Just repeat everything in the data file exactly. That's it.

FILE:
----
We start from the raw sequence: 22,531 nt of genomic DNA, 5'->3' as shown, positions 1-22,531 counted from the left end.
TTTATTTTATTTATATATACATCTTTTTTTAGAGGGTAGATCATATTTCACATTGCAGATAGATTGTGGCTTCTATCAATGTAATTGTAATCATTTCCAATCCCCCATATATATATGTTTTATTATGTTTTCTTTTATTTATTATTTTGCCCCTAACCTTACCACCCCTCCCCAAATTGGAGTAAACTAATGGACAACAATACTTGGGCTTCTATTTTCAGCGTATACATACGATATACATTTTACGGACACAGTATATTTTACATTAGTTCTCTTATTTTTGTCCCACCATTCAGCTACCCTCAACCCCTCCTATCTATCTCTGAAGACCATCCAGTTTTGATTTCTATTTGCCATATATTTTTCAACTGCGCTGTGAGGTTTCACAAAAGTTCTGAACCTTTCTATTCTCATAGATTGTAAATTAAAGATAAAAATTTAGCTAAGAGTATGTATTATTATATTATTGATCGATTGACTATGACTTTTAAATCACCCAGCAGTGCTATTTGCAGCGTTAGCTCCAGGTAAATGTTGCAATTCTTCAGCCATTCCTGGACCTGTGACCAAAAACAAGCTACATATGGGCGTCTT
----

We start from the raw sequence: 22,531 nt of genomic DNA, 5'->3' as shown, positions 1-22,531 counted from the left end.
TTTATTTTATTTATATATACATCTTTTTTTAGAGGGTAGATCATATTTCACATTGCAGATAGATTGTGGCTTCTATCAATGTAATTGTAATCATTTCCAATCCCCCATATATATATGTTTTATTATGTTTTCTTTTATTTATTATTTTGCCCCTAACCTTACCACCCCTCCCCAAATTGGAGTAAACTAATGGACAACAATACTTGGGCTTCTATTTTCAGCGTATACATACGATATACATTTTACGGACACAGTATATTTTACATTAGTTCTCTTATTTTTGTCCCACCATTCAGCTACCCTCAACCCCTCCTATCTATCTCTGAAGACCATCCAGTTTTGATTTCTATTTGCCATATATTTTTCAACTGCGCTGTGAGGTTTCACAAAAGTTCTGAACCTTTCTATTCTCATAGATTGTAAATTAAAGATAAAAATTTAGCTAAGAGTATGTATTATTATATTATTGATCGATTGACTATGACTTTTAAATCACCCAGCAGTGCTATTTGCAGCGTTAGCTCCAGGTAAATGTTGCAATTCTTCAGCCATTCCTGGACCTGTGACCAAAAACAAGCTACATATGGGCGTCTT